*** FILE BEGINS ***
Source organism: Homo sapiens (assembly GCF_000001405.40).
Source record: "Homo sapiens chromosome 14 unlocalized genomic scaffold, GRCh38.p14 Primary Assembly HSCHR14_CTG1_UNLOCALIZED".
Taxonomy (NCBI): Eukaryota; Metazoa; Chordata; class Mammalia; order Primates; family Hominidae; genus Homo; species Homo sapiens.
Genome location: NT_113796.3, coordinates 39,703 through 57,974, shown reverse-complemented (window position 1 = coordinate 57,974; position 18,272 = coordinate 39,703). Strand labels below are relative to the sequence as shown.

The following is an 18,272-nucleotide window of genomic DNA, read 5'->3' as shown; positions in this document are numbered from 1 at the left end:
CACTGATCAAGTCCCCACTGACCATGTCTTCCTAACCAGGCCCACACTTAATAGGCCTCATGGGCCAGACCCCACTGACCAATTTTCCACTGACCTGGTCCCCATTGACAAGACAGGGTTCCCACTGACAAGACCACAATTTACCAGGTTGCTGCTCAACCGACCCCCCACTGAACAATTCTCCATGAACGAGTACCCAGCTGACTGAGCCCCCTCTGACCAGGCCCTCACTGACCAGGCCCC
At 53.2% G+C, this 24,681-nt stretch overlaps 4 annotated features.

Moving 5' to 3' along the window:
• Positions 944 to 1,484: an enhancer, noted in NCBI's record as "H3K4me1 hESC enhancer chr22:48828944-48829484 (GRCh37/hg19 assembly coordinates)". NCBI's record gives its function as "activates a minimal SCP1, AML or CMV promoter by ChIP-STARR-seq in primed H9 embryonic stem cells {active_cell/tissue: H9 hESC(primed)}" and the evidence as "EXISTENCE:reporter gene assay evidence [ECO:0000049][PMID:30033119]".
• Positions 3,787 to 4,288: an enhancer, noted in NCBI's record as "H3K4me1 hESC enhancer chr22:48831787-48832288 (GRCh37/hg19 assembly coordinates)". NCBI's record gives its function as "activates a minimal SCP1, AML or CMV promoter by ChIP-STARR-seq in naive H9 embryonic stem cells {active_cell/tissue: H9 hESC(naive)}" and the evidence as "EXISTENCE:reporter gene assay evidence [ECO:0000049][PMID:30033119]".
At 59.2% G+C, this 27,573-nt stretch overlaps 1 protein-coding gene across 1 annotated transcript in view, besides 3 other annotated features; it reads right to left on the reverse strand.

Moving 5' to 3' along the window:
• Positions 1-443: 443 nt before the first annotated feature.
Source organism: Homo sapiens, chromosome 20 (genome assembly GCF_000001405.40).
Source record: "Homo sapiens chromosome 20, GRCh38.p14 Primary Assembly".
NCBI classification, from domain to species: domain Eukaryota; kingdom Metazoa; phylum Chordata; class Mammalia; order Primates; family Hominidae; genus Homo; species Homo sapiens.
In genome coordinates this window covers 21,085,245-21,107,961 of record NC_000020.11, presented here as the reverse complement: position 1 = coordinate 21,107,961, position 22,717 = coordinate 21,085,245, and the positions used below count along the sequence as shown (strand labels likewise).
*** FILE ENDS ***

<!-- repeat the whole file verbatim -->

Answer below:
Source organism: Homo sapiens (assembly GCF_000001405.40).
Source record: "Homo sapiens chromosome 14 unlocalized genomic scaffold, GRCh38.p14 Primary Assembly HSCHR14_CTG1_UNLOCALIZED".
Taxonomy (NCBI): Eukaryota; Metazoa; Chordata; class Mammalia; order Primates; family Hominidae; genus Homo; species Homo sapiens.
Genome location: NT_113796.3, coordinates 39,703 through 57,974, shown reverse-complemented (window position 1 = coordinate 57,974; position 18,272 = coordinate 39,703). Strand labels below are relative to the sequence as shown.

The following is an 18,272-nucleotide window of genomic DNA, read 5'->3' as shown; positions in this document are numbered from 1 at the left end:
CACTGATCAAGTCCCCACTGACCATGTCTTCCTAACCAGGCCCACACTTAATAGGCCTCATGGGCCAGACCCCACTGACCAATTTTCCACTGACCTGGTCCCCATTGACAAGACAGGGTTCCCACTGACAAGACCACAATTTACCAGGTTGCTGCTCAACCGACCCCCCACTGAACAATTCTCCATGAACGAGTACCCAGCTGACTGAGCCCCCTCTGACCAGGCCCTCACTGACCAGGCCCC
At 53.2% G+C, this 24,681-nt stretch overlaps 4 annotated features.

Moving 5' to 3' along the window:
• Positions 944 to 1,484: an enhancer, noted in NCBI's record as "H3K4me1 hESC enhancer chr22:48828944-48829484 (GRCh37/hg19 assembly coordinates)". NCBI's record gives its function as "activates a minimal SCP1, AML or CMV promoter by ChIP-STARR-seq in primed H9 embryonic stem cells {active_cell/tissue: H9 hESC(primed)}" and the evidence as "EXISTENCE:reporter gene assay evidence [ECO:0000049][PMID:30033119]".
• Positions 3,787 to 4,288: an enhancer, noted in NCBI's record as "H3K4me1 hESC enhancer chr22:48831787-48832288 (GRCh37/hg19 assembly coordinates)". NCBI's record gives its function as "activates a minimal SCP1, AML or CMV promoter by ChIP-STARR-seq in naive H9 embryonic stem cells {active_cell/tissue: H9 hESC(naive)}" and the evidence as "EXISTENCE:reporter gene assay evidence [ECO:0000049][PMID:30033119]".
At 59.2% G+C, this 27,573-nt stretch overlaps 1 protein-coding gene across 1 annotated transcript in view, besides 3 other annotated features; it reads right to left on the reverse strand.

Moving 5' to 3' along the window:
• Positions 1-443: 443 nt before the first annotated feature.
Source organism: Homo sapiens, chromosome 20 (genome assembly GCF_000001405.40).
Source record: "Homo sapiens chromosome 20, GRCh38.p14 Primary Assembly".
NCBI classification, from domain to species: domain Eukaryota; kingdom Metazoa; phylum Chordata; class Mammalia; order Primates; family Hominidae; genus Homo; species Homo sapiens.
In genome coordinates this window covers 21,085,245-21,107,961 of record NC_000020.11, presented here as the reverse complement: position 1 = coordinate 21,107,961, position 22,717 = coordinate 21,085,245, and the positions used below count along the sequence as shown (strand labels likewise).